Key amendments and key challenges – TI on 2020 Election Campaign
Transparency International Georgia released an interim report on funding of the 2020 Election Campaign.
The report summarizes the amendments to the election legislation adopted by the Parliament of Georgia on 2 July 2020 and also suggests some more improvements in this regard.
Key findings on the amendments for the TI include: The election threshold required for parties to receive public funding decreased from 3% to 1%; the rules for defining the amount of public funding was simplified and improved; a sanction has been introduced for illegal expenses undertaken for the purposes of counter-campaigning; criteria were improved for donations by legal entities; vote-buying will be classified as criminal wrongdoing in all cases; documents related to the monitoring of party financing will be circulated electronically; personal data of donors will be more protected; the definition of prohibited funding was expanded, and a sanction has been defined for such cases when an electoral subject places an advertisement of other electoral subjects within its allocated airtime.
However, as the report shows challenges remain. The main challenge to TI is that the State Audit Office does not have the respective authority and legal mechanisms to investigate certain instances.
In its interim report, TI writes: “According to the State Audit Office, administrative proceedings were launched in 7 cases as a result of analyzing information obtained through the Office’s media monitoring efforts and information provided by political subjects. Out of these 7 proceedings, three were finalized and a notice of administrative violation were drafted for two cases. Two cases are still pending review, including one that was launched on the basis of a journalistic investigation that included information on the Alliance of Patriots of Georgia’s connection and financial links to the Kremlin. This report was published in two parts on August 24 and 31 by Dossier, which is a platform for investigative journalism. This case has once again made it clear that the State Audit Office does not have the respective authority and legal mechanisms to investigate such instances”.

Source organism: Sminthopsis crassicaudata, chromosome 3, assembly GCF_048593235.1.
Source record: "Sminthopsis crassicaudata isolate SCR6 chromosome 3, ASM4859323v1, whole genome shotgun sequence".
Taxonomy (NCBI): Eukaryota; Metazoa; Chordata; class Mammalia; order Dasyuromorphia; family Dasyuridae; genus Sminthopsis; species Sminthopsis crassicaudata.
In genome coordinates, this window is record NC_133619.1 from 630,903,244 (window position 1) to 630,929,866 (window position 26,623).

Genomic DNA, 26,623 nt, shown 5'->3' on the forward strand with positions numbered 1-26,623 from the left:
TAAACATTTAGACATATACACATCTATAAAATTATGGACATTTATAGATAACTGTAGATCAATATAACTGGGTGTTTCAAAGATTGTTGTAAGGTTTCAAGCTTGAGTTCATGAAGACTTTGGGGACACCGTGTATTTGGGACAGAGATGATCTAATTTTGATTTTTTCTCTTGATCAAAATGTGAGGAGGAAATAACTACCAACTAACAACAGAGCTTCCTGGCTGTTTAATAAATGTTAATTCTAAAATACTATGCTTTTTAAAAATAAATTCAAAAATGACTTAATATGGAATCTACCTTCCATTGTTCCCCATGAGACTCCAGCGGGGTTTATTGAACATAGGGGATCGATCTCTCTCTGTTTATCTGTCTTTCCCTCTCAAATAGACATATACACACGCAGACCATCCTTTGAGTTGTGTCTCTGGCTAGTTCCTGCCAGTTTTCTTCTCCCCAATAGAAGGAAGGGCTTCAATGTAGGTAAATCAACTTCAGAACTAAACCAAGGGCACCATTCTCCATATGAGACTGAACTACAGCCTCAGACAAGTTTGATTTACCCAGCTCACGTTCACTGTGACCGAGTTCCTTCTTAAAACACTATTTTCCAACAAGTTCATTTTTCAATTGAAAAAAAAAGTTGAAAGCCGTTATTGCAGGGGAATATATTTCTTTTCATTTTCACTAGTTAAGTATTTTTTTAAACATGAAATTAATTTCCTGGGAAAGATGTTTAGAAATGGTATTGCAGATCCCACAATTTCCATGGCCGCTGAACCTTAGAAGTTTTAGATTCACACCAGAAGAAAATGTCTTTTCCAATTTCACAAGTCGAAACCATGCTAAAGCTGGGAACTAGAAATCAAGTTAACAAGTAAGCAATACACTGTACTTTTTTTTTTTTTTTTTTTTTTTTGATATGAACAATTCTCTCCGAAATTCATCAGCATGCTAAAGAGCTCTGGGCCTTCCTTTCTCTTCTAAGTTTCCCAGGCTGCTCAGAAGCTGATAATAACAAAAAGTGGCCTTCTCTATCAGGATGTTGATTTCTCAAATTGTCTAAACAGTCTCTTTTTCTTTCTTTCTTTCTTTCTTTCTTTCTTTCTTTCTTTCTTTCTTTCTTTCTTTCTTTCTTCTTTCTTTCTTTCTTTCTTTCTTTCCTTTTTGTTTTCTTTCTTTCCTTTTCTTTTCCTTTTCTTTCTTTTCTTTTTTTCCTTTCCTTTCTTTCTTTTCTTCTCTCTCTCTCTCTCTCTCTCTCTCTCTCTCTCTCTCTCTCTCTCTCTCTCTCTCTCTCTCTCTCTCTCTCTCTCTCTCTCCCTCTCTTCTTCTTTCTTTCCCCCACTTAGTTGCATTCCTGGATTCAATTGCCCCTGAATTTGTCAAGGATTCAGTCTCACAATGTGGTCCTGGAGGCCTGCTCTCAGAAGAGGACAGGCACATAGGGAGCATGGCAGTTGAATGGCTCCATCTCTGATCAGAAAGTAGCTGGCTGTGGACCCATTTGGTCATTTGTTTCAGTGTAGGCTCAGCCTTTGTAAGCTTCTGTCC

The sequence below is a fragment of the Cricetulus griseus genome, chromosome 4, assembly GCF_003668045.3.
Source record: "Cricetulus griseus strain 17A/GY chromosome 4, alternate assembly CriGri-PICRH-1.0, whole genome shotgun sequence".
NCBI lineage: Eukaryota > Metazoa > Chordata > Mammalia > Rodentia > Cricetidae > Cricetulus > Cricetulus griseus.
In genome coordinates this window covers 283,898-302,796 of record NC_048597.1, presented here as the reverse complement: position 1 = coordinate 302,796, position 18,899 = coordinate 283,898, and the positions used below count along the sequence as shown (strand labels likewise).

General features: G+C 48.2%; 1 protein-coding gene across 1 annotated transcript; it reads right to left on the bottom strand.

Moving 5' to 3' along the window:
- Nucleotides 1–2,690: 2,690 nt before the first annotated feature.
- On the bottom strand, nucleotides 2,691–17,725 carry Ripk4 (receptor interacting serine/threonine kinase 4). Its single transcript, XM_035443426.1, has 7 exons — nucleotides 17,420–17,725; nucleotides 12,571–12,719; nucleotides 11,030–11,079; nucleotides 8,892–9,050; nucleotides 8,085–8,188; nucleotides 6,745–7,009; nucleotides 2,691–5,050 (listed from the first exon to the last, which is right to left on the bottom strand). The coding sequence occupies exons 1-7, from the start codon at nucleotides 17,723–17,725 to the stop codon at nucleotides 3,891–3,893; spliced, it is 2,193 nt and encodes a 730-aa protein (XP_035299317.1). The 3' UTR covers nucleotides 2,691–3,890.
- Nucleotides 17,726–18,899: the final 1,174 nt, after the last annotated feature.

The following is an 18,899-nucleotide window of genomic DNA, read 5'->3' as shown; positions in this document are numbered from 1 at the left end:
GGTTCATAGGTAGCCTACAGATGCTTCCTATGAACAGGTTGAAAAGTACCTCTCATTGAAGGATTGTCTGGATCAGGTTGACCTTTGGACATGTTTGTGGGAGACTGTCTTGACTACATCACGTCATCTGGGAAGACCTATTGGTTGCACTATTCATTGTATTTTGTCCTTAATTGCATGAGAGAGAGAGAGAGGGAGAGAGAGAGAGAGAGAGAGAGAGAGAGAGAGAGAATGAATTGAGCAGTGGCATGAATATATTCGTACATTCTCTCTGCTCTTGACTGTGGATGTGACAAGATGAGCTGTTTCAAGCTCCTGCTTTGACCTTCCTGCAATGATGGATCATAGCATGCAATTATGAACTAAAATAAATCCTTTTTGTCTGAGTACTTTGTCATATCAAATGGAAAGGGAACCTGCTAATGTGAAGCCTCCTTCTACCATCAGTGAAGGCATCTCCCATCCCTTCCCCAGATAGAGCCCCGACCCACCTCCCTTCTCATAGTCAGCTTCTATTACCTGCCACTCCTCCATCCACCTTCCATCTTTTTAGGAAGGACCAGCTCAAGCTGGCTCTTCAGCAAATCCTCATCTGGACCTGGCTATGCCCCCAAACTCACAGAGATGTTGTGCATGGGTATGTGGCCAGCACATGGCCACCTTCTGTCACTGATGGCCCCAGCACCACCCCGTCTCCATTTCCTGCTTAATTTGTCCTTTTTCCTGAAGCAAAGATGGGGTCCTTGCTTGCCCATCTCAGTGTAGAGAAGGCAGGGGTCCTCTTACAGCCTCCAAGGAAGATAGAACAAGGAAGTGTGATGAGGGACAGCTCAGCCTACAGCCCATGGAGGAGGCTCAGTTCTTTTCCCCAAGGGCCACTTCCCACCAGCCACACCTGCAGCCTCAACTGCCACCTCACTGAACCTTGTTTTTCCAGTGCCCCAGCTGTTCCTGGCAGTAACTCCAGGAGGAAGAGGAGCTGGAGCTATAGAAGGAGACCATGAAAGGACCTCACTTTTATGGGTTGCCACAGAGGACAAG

Transparency International Georgia believes that an independent anti-corruption agency should be established. “This agency will have investigative powers, as well as other functions, such as carrying out oversight of political party funding. Several Members of the Parliament have already registered a draft law in support of this initiative in the Parliament, but it has yet to be discussed” – TI said.